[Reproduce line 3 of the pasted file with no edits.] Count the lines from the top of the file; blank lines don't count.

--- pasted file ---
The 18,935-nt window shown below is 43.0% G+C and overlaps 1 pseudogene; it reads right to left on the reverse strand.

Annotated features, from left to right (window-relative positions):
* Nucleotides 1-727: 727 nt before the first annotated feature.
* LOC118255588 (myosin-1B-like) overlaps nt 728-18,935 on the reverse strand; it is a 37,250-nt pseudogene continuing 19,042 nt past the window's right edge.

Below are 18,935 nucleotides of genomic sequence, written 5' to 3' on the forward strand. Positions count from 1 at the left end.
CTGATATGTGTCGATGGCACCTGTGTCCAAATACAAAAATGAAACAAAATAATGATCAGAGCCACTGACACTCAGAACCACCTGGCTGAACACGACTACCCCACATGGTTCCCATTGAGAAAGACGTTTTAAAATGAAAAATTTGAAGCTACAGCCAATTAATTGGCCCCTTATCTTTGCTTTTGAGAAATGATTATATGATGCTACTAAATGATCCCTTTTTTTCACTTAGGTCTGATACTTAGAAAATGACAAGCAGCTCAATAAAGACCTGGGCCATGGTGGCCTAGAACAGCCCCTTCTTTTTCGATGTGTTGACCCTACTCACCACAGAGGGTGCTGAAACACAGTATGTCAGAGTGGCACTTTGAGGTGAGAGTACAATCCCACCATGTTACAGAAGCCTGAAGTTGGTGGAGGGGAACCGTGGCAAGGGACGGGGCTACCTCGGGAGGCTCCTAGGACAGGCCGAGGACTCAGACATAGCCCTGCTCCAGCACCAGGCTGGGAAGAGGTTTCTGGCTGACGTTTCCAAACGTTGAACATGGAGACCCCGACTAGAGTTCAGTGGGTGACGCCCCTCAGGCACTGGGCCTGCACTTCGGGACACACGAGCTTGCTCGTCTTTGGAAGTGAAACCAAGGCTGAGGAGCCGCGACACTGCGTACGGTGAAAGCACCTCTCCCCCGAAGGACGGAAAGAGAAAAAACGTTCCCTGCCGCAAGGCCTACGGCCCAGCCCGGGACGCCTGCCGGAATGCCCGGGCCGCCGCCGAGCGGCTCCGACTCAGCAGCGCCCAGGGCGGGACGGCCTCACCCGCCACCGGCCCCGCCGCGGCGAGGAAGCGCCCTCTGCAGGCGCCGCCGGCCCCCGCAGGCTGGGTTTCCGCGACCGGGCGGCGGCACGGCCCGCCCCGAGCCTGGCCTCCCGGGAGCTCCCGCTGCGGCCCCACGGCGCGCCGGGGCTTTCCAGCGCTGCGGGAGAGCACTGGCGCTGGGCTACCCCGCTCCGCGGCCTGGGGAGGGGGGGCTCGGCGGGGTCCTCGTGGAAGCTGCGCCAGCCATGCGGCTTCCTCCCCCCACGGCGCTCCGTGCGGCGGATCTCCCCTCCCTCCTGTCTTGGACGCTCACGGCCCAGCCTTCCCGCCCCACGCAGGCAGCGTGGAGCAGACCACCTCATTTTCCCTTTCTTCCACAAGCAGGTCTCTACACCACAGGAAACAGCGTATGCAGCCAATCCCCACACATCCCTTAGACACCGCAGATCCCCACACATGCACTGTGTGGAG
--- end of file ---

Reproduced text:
* Nucleotides 1-727: 727 nt before the first annotated feature.